The American cruised to his third GS win of the season by a large margin Sunday after an opening run that left his fellow skiers in awe, giving the U.S. team two wins in two days.
Ligety sliced his way down the classic Gran Risa course in a two-run combined time of 2 minutes, 37.27 seconds. Defending overall World Cup winner Marcel Hirscher finished second, 2.04 seconds behind, and Thomas Fanara of France was third, 3.27 back.
"You can't do anything at the moment. He's way ahead," former overall winner Ivica Kostelic said of Ligety. "You need a lot of work to do something like that, and a lot of talent as well.
"He's skiing on the edge most of the time, and his angles are bigger than everybody else," added Kostelic, who finished 21st, more than six seconds back. "With the way my knees are I can't do that."
Both Hirscher and Kostelic acknowledged that they have been studying video of Ligety. The highlight reel in this race was Ligety's first run, when he posted a massive 2.40-second advantage over Hirscher.
"At the moment I'm happy to be two seconds behind Ted," Hirscher said. "There's not much more you can do to be competitive. We're all looking to Ted. It's perfect skiing. We're all studying his lines."
For all intents and purposes, the race was over after the first run.
"The first run was confusing for me and confusing for a lot of other guys," Ligety said. "I had perfect grip whereas a lot of other guys were struggling with chatter. It was a bizarre margin for how it felt like, though. It didn't feel like anything super special. I've skied better in training."
In the second run, Ligety just needed to make sure he made no major mistakes in the second leg. He had a slight problem midway down in the second run, putting his left hand down on the snow, but quickly regained control.
"He is No. 1 in the world, but he's No. 1 in the world by (a huge) margin," said current overall leader Aksel Lund Svindal.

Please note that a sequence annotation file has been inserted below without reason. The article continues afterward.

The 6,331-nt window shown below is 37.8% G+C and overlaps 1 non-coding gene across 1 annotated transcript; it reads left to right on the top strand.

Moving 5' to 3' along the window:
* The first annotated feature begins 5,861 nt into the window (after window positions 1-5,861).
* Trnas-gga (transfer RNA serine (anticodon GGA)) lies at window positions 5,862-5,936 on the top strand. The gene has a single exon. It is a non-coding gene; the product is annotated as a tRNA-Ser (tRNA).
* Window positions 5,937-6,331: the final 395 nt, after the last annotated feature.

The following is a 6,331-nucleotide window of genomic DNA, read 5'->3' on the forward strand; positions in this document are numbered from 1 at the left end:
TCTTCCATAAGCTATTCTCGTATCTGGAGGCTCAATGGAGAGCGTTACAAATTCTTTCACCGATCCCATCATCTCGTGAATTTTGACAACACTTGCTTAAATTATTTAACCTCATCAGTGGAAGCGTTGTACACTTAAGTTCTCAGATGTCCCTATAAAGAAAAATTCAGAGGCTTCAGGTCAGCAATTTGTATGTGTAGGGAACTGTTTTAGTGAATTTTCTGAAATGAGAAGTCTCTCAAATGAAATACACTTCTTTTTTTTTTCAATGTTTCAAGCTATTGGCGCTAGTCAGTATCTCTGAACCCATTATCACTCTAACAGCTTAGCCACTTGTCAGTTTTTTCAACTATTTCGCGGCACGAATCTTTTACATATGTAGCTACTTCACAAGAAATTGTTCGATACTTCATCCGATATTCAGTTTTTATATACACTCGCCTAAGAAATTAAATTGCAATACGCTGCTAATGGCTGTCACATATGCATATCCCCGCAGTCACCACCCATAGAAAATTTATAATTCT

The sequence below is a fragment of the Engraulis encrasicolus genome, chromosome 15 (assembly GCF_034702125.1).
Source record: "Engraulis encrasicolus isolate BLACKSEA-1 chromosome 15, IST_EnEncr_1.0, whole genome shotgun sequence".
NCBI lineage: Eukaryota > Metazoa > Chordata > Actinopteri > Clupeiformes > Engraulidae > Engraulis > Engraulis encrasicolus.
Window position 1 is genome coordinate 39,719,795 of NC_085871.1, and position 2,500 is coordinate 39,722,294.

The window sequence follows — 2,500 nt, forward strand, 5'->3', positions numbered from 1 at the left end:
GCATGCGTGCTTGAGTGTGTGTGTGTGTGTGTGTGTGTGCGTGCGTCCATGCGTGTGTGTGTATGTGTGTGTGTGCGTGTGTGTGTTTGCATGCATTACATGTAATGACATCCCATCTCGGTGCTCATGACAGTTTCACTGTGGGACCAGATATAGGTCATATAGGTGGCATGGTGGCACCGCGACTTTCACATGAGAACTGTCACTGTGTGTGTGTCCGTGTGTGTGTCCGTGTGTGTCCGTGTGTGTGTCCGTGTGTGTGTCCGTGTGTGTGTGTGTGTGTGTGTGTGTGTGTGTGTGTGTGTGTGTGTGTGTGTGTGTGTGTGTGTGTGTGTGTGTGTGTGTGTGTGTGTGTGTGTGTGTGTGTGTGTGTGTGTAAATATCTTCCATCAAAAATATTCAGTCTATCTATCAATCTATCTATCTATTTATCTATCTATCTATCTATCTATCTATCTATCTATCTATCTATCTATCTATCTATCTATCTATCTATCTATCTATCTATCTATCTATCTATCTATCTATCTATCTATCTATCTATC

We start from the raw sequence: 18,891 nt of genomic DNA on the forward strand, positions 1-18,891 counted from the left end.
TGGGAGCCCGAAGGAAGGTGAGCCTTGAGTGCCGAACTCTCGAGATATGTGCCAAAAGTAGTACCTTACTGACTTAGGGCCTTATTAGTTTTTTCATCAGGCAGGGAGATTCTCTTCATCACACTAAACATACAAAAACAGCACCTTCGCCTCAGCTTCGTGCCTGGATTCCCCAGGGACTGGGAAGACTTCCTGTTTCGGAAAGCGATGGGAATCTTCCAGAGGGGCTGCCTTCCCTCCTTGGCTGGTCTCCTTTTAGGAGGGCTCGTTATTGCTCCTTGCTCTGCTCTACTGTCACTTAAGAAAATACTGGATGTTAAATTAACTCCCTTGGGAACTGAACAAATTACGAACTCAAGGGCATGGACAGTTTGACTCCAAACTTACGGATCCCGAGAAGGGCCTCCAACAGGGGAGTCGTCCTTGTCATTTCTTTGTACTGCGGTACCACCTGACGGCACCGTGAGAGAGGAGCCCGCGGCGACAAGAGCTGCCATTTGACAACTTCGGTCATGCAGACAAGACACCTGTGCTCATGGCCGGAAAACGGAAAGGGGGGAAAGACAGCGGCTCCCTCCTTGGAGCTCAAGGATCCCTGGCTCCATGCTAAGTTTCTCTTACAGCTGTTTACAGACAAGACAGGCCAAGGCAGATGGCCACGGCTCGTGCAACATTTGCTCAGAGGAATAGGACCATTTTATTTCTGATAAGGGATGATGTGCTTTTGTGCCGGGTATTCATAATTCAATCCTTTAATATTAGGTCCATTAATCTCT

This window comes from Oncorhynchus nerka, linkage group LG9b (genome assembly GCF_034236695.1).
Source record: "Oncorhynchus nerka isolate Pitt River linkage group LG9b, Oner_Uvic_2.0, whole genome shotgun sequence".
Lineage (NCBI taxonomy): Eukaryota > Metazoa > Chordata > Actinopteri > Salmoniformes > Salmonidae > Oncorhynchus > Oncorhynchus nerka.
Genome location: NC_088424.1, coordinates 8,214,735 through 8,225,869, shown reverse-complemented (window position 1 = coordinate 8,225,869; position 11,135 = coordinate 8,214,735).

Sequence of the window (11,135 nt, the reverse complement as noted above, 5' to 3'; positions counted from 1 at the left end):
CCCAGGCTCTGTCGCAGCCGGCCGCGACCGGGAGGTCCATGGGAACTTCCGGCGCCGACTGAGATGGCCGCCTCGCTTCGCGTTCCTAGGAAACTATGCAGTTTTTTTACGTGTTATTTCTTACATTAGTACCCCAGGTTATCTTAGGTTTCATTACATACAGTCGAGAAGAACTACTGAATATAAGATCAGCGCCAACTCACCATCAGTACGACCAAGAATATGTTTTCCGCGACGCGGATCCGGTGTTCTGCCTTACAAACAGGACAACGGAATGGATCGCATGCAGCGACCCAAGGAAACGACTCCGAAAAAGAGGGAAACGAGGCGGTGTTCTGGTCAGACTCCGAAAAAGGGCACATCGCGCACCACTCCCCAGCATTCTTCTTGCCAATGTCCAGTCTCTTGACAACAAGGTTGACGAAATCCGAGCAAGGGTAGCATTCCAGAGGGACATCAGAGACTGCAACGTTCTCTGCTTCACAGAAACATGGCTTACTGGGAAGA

Steven Nyman, another American, won the downhill in nearby Val Gardena on Saturday, making it the first time two American men won races on consecutive days since Marco Sullivan and Bode Miller achieved the feat in Chamonix, France, in January 2008.
Ligety also won the first two GS races this season by large margins, finishing 2.75 ahead in Soelden, Austria, and 1.76 in front in Beaver Creek, Colorado.
Swedish legend Ingemar Stenmark set the record for margin of victory at 4.06 in 1978-79.
"Maybe the Stenmark record was in the back of my mind, but really I was just trying to go hard and make it to the bottom," Ligety said of his second leg, when he was sixth fastest. "I definitely made some big mistakes, so I changed the tactics up a bit and I was happy to make it down. A couple times I had my elbows on the snow."
Ligety's first run drew immediate praise from his rivals on social media.
Swedish downhiller Hans Olsson wrote: "Just in: Marvel pictures are going to make a new movie about a superhero! Its not The hulk, Spiderman or Batman! Its about Ted Ligety!"
Nyman asked, "Best skiing........ever?"
Both runs were held in perfect conditions, with clear skies and the temperature comfortably below freezing to make for optimal snow conditions.
Ligety also won this race — considered one of the toughest GS events on the circuit — two seasons ago. He was fired up after finishing third in the GS in Val d'Isere, France, last weekend.
With Svindal finishing ninth, Ligety narrowed the gap behind the Norwegian in the standings. Svindal now has 614 points, Ligety is next with 508 and Hirscher is third with 460.
Defending champion Massimiliano Blardone of Italy lost control when his skis touched toward the end of his run after posting fast times at each checkpoint. Blardone was aiming to match Alberto Tomba's record of four wins on the Gran Risa. The way Ligety is skiing, though, the American may reach Tomba first.
"Ligety is a phenomenon," Blardone said. "There's little else to say."
It was the 14th win of Ligety's World Cup career, all in giant slalom. The Salt Lake City, Utah, native also won gold in combined at the 2006 Turin Olympics and another gold in GS at the 2011 world championships in Garmisch-Partenkirchen, Germany.
Only Bode Miller (33) and Phil Mahre (27) have more World Cup wins among American men.
Miller, who won on the Gran Risa in 2002, is still recovering from left knee surgery and has not begun his season yet.
Next up on the men's circuit is a night slalom in the Trentino resort of Madonna Di Campiglio, which hasn't hosted a World Cup race since Italy's Giorgio Rocca won seven years ago.